New party seeks to curb Muslim immigration

11 Feb 2013, 6:06 pm

Source: Shalailah Medhora, SBS

A Sri Lankan migrant has launched a political party that runs on an anti-multiculturalism platform. Rise Up Australia already boasts about 1,500 members and plans to run 65 candidates in the upcoming federal election.

A Sri Lankan migrant has launched a political party that runs on an anti-multiculturalism platform.

Rise Up Australia already boasts about 1,500 members and plans to run 65 candidates in the upcoming federal election.

“Rise Up Australia Party, which is committed to keeping Australia for Australians, is utterly and completely opposed to multiculturalism, says Rise Up Australia’s founder Daniel Nalliah.

The Sri Lankan-born pastor draws on his own migrant past in defence of assimilation.

That message has the backing of international figures.

“If you come here, then follow Pastor Danny’s example and enjoy it and celebrate it and do not seek to destroy it,” said Christopher Monckton from the UK Independence Party.

The leader of the new party has come under fire in the past for anti-Islamic comments, but he wasn’t backing away from making controversial statements again today.

“True Muslims are radicals, unfortunately. If they practice the Koran, they’re radicals,” he said.

If elected, Rise Up wants to restrict the number of Muslims calling Australia ‘home’.

The party has 1,500 supporters across the country, and is putting forward 52 candidates in the Lower House and a dozen in the Senate in the upcoming federal election.

Many of the supporters are concerned about what they claim is the “Islamification of Australia”.

“If we’re not careful, we’re going to lose this country,” said a supporter. “I don’t want to see Sharia Law in Australia,” said another.

But Iqbal Patel from Muslims Australia says that’s far from happening.

“Nobody wants to impose Sharia law in Australia, I mean, far from it. That’s the last thing that anybody wants to do”.

The Vice-President of the Muslim association insists it’s a free country, and supporters of Rise Up can vote as they chose.

“If they want to try and get any mileage on the backs of Muslims, and blame Muslims for all the ills of Australia, then I think that itself is very short-sighted of them,” he said.

But he says it’s sad that someone would exploit Islam for political gain.


Fundamentalist Christian warning

Star Online
Staff Writers

Posted on 26 October 2011

Former NSW Christian Democrat MLC and Family First NSW leader Dr Gordon Moyes has warned that Christian Gordon Moyesfundamentalists who want to impose religious laws on society are operating in Australia.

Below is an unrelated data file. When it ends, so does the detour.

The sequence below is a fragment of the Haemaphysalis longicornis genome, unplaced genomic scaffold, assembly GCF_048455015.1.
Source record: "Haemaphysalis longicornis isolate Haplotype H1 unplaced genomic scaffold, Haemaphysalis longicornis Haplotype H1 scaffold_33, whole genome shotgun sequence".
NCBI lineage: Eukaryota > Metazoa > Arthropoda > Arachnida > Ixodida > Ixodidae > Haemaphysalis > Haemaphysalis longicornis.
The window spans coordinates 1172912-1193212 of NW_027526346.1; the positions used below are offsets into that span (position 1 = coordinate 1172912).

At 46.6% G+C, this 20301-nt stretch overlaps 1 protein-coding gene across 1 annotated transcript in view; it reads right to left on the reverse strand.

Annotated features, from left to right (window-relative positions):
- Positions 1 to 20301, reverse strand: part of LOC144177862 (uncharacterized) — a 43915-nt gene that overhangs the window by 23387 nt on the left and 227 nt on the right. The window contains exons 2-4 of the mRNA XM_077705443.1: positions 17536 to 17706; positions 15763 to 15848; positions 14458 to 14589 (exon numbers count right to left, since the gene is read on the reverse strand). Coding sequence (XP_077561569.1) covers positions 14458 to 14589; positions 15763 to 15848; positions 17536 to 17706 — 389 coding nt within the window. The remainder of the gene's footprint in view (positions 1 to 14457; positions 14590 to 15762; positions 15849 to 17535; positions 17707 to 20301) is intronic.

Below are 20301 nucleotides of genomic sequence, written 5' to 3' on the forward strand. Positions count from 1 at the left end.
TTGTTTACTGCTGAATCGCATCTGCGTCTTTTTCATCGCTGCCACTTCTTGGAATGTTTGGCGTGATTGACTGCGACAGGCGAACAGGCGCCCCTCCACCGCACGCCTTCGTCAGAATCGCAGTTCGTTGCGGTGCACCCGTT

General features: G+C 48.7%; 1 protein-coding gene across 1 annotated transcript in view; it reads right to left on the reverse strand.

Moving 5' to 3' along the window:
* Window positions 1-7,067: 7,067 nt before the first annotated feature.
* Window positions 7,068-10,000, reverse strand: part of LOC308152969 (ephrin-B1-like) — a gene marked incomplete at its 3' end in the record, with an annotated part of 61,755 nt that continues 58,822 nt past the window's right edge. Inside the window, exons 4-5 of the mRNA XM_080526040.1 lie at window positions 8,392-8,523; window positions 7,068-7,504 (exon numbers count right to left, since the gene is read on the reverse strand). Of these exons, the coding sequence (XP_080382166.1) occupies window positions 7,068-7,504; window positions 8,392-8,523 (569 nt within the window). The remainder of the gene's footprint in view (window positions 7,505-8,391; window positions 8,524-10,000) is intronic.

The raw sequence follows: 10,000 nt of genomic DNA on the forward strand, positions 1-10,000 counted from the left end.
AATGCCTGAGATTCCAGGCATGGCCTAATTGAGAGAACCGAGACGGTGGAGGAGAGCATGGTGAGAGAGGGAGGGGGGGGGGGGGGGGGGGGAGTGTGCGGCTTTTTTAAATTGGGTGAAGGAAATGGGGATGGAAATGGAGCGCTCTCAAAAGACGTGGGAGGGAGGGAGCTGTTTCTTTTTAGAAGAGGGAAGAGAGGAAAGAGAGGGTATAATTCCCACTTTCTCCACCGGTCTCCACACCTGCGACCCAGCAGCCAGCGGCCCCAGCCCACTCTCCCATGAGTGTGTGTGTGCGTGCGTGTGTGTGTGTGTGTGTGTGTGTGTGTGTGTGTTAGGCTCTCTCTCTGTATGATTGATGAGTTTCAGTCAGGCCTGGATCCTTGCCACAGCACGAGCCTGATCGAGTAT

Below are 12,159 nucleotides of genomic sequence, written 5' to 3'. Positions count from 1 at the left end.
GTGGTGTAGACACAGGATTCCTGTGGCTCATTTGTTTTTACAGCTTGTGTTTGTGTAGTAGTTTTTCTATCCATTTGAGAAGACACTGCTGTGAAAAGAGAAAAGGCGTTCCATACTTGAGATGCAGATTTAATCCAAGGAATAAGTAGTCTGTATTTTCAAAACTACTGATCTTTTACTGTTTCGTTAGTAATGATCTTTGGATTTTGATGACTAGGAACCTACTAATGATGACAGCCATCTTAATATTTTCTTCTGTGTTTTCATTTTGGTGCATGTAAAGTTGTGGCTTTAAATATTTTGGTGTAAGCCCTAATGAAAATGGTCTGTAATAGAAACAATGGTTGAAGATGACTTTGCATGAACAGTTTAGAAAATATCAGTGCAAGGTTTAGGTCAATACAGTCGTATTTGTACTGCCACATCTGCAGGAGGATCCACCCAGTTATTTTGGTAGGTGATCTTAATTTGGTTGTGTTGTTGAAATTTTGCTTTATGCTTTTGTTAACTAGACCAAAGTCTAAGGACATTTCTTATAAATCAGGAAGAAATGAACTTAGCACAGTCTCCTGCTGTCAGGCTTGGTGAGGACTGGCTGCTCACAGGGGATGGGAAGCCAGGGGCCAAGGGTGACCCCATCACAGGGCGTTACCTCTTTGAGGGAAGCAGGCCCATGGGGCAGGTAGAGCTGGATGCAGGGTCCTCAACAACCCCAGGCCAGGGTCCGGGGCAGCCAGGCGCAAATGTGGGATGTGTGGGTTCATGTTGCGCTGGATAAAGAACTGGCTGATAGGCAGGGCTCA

“Dominionism is a new cult, started in USA, but today is present in Australia,” Moyes warned in a recent newsletter.

“Dominionism is not a new denomination. Rather [it is] an interrelated mindset followed by some members of a wide range of extreme fundamentalist and some Pentecostal Protestants.

“Dominionism is a term used to describe the tendency among some politically active conservative Christians to seek influence or control over secular civil government through political action, with the goal of a nation governed by a conservative Christian understanding of Old Testament law. Their aim is to control ‘the seven mountains’ — the peak bodies of business, government, media, arts and entertainment, education, family and religion.

“They take a fundamentalist attitude to many issues and oppose evolution, changing moral standards, university agendas, all other religions, opposing all schools not run by Christians, traditional cultural practices, abortion, homosexuality, the teaching of palaeontology on the dating of the earth, all philosophy, psychology and psychiatry, the United Nations [and] scientific beliefs on climate change.

“Dominionism is a doctrine which demands the total remaking of society to conform with the laws of the Old Testament, and it states that the second coming of Jesus Christ will never occur until ‘God’s kingdom’ is established on earth for a thousand years.”

Moyes warned that there were already around six small organisations in Australia pushing a dominionist agenda.

Moyes wrote that The Sydney Morning Herald had recently run an article in which the three leading dominionists in Australia were named, “none of whom has graduate theological training in Biblical studies but are a retired soldier, an elderly politician and a country dentist”.

“Another is a Melbourne-based self-anointed ‘Apostle’,” Moyes wrote.

The Star Observer understands that the Melbourne-based leader is Pastor Danny Nalliah of Catch the Fire Ministries, while the three named in the SMH are Australian Christian Lobby managing director Jim Wallace, the Reverend Fred Nile and the National Alliance of Christian Leaders convenor Graham McLennan.

Elsewhere Is the Australian Christian Lobby dominionist?